Democrats are calling attention to the effect that voter ID laws which have swept through state legislatures this year could have on voter turnout. But voter ID laws aren’t the only restrictive measures imposed on the right to vote which civil rights organizations say are going to hurt voter turnout.
Take Florida. Voters there are already asked to show a photo ID when they vote. Now thanks to a law passed by Florida lawmakers, they’re less likely to be registered in the first place.The bill, HB 1355, shortened the length of the sunshine state’s early voting period and stopped voters from being able to change their address at the polls.
But the law’s restrictions on third-party voter registration groups could do the most damage, and have already forced one of the oldest voter education groups out of the voter registration game altogether. Such groups would face stiff fines unless they turned in voter registration cards within 48 hours of them being filled out.
The League of Women Voters announced they were dropping their voter registration program just after the law was rushed through by Republicans in the legislature in May.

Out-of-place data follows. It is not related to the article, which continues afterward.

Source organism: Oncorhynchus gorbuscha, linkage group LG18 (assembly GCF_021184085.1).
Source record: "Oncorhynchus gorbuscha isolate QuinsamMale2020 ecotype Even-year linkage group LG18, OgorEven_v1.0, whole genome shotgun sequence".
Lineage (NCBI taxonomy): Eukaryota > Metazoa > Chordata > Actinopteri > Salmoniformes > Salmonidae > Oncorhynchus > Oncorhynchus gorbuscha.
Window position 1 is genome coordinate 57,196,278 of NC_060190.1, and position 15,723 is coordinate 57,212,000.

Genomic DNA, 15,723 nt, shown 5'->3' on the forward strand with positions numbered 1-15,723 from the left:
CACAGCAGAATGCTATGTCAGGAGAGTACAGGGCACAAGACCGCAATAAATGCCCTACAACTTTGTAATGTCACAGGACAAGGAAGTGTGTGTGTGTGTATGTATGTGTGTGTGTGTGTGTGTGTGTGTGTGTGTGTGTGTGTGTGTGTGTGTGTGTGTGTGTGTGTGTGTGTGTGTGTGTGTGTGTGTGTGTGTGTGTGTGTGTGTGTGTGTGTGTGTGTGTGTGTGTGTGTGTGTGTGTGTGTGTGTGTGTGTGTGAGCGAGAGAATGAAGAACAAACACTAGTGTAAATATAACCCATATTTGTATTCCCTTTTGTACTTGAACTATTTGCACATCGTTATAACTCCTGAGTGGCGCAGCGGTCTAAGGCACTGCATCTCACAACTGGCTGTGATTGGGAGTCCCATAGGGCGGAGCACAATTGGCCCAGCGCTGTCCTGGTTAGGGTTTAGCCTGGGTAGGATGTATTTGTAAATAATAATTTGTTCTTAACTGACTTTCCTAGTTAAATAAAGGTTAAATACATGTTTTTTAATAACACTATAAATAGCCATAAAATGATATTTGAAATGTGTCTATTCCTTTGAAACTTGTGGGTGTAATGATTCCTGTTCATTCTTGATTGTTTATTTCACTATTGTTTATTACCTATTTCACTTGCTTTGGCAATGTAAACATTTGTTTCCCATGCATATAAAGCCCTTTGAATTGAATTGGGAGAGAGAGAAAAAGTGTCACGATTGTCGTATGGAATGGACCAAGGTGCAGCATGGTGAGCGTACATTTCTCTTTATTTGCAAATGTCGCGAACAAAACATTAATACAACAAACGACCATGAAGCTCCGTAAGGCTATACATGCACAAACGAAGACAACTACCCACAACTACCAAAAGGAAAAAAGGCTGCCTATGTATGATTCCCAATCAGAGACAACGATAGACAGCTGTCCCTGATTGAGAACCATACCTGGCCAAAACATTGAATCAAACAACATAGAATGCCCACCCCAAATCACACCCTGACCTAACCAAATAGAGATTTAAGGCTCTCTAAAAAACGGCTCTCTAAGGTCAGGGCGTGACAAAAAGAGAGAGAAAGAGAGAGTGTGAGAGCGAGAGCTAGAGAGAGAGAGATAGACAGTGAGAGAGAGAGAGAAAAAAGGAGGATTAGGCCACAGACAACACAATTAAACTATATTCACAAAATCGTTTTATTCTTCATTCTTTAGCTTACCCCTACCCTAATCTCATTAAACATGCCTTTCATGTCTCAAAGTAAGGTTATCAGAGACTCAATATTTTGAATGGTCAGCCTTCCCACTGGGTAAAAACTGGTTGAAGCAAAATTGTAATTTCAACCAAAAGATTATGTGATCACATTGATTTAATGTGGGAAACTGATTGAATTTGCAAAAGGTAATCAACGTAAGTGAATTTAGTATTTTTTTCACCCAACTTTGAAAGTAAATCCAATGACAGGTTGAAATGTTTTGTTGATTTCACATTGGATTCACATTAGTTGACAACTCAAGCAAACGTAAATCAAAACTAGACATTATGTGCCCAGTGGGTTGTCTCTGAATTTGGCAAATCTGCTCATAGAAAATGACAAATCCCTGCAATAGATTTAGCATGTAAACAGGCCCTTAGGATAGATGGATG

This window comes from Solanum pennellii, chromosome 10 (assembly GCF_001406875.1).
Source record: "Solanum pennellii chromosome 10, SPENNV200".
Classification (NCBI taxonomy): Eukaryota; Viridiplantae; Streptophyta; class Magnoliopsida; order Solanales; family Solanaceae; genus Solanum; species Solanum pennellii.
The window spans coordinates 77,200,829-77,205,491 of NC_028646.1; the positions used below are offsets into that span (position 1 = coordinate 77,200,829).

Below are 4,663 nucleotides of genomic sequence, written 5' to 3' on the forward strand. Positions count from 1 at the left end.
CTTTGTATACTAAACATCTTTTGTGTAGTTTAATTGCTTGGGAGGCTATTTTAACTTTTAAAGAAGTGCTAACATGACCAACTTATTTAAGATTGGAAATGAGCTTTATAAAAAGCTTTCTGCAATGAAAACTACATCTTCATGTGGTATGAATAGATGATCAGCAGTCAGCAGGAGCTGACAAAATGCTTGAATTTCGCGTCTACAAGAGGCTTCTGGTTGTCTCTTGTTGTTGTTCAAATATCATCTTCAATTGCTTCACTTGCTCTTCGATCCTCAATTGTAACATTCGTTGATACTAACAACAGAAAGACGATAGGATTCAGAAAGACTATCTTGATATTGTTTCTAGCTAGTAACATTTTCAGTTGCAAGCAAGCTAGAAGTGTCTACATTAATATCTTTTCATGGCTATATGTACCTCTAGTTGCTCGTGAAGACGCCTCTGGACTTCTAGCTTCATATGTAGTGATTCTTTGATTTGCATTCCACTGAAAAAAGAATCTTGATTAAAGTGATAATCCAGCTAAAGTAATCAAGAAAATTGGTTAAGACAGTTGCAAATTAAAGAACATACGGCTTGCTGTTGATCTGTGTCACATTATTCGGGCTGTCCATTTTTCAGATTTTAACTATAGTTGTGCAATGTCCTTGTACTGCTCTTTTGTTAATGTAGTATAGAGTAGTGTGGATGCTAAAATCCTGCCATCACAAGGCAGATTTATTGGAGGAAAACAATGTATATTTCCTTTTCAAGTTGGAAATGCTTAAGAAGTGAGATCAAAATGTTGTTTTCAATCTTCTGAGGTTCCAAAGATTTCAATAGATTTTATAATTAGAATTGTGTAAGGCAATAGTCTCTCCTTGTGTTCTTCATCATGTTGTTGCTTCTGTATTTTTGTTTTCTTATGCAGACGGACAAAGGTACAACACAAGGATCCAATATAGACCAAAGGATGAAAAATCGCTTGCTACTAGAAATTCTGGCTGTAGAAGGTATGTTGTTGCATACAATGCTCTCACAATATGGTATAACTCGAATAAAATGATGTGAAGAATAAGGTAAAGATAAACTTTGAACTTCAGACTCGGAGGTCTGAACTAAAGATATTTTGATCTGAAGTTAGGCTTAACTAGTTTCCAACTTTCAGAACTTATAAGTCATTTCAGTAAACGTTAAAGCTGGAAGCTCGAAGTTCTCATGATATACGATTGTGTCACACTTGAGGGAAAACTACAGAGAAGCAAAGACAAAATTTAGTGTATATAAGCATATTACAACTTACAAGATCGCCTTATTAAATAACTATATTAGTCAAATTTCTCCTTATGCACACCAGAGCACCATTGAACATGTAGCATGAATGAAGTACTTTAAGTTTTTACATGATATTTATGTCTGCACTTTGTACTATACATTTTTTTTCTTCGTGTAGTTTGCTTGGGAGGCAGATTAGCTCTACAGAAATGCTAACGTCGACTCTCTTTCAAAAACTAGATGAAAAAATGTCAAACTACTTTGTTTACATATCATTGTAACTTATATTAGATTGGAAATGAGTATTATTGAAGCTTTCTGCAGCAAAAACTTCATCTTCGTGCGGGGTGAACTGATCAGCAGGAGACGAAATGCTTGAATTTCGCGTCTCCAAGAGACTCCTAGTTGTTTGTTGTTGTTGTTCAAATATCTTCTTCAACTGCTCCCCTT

Deirdre MacNabb, president of the Florida League of Women Voters, told TPM in a phone interview this week that they just couldn’t operate under the restrictions.
“When we looked at the laws, we felt that this would put our thousands of volunteers across the state who have registered voters for 70 years in Florida at a grave disadvantage,” MacNabb said.
Volunteers would have to have “a secretary on one hand and a lawyer on the other hand as they registered voters,” MacNabb said.
“We did not feel that we as an organization could ask our volunteers to undergo that kind of vague, restrictive and punitive restriction which the legislature has tried to impose,” MacNabb said.
MacNabb said her organization is reviewing its legal options and considering taking action against the law. She was reluctant to say what the motivation was behind the laws, saying she was only focused on what the outcome would be.
“I think the outcome will very clearly be much less opportunity to new eligible voters to have access to third-party registration groups,” MacNabb said. “We think it will make it likely we will see far more use of provisional ballots, and it will be much less convenient, especially for working citizens, to get to the polls for early voting.”